Toyota Tacoma, Tundra prices jump amid chip shortage
A short supply means Toyota won't be putting many, if any, incentives on the trucks.
It all started with Gran Turismo. From those early PlayStation days, Sean was drawn to anything with four wheels. Prior to joining the Roadshow team, he was a freelance contributor for Motor Authority, The Car Connection and Green Car Reports. As for what's in the garage, Sean owns a 2016 Chevrolet SS, and yes, it has Holden badges.
With too few pickups, but great demand, prices for the Toyota Tacoma and Tundra are trending upward amid an industry-wide shortage of semiconductor chips. According to analysis from CarsDirect on Monday, previously competitive incentives for both the midsize and full-size pickups no longer exist in some parts of the country. California buyers in particular will not have a good time.
Depending on where you live, you may still see a small $1,000 rebate offer on the Tacoma, but any incentives for the Tundra are gone. Instead, a pretty expensive lease offer is on the table for the full-size truck. In some regions, the Tacoma's eligible for a $179 per month lease with $3,000 down, or a couple of finance deals. Again, though, it depends on where you're shopping for a new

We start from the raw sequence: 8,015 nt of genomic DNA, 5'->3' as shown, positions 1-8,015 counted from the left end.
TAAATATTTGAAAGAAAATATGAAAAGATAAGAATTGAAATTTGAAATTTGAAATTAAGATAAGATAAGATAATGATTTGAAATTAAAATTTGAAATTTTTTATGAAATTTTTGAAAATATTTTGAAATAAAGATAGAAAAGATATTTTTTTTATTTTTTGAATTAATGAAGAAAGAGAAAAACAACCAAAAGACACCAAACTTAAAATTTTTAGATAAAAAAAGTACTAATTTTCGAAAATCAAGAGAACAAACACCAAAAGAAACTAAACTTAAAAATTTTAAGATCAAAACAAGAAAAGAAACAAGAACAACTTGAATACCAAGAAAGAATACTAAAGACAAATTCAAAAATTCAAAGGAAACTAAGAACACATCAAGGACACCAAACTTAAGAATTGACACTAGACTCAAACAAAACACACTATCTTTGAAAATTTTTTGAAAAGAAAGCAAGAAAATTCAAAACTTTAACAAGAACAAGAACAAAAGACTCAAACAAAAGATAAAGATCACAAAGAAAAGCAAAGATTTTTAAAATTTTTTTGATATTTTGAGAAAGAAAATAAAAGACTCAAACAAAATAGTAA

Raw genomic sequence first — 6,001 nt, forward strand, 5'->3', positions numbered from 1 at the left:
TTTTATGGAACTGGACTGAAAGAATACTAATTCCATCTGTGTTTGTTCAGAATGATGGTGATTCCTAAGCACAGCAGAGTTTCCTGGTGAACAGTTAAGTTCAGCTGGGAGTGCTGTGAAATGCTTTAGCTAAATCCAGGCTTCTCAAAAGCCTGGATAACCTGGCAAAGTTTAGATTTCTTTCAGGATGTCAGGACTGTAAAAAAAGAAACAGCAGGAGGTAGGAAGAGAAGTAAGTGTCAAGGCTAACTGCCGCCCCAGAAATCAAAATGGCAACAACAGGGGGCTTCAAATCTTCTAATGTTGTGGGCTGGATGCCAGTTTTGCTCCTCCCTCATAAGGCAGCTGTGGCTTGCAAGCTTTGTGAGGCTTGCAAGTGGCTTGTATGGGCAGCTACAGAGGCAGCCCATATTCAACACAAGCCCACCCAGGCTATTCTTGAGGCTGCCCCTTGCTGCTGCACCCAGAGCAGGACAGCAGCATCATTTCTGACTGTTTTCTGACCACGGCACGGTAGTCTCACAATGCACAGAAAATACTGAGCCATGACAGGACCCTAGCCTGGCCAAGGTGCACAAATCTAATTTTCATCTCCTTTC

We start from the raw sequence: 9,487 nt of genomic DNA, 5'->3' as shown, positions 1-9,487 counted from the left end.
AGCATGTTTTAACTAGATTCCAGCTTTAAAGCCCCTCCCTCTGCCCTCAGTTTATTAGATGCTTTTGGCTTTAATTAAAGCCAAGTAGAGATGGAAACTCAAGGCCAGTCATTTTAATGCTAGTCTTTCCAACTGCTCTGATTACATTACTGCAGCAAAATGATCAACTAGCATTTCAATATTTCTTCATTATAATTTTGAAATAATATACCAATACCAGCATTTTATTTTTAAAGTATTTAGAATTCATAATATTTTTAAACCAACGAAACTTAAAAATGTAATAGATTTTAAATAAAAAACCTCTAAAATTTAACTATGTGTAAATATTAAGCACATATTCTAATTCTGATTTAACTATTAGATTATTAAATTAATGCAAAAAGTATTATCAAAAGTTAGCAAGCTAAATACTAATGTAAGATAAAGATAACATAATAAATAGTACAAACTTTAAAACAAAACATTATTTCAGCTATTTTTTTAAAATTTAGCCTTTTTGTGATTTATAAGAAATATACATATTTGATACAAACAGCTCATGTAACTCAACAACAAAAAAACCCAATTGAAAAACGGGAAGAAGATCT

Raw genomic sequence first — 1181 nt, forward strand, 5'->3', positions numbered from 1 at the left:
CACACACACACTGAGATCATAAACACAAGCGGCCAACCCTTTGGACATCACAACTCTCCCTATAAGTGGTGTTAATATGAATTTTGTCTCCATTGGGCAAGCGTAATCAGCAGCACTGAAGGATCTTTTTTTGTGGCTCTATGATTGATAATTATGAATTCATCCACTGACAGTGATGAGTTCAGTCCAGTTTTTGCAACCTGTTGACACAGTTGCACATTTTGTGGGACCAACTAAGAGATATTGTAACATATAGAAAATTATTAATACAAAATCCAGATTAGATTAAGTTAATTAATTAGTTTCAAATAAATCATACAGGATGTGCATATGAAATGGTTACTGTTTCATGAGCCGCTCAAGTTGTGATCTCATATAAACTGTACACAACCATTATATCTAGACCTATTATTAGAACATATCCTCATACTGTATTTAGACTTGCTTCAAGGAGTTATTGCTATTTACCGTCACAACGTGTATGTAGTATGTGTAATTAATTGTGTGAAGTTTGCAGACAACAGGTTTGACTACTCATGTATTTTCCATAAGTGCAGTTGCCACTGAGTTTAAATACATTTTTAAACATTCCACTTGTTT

With fewer incentives, buyers or lessees will pay a lot more for a Tacoma or Tundra compared to a rival model. The chip shortage continues to cause production disruptions for nearly every automaker, and according to Cox Automotive, there's only about a 25-day supply of Tacoma and Tundra models for the entire US. For the auto industry, that's extremely low, hence the lack of rebates.
So far, it doesn't appear the shortage's effects will let up any time soon. The Biden administration is reviewing how it can strengthen the US supply chain for semiconductor chips, but any immediate action seems well into the future. In the meantime, buckle up for pricier Toyota pickups and beyond.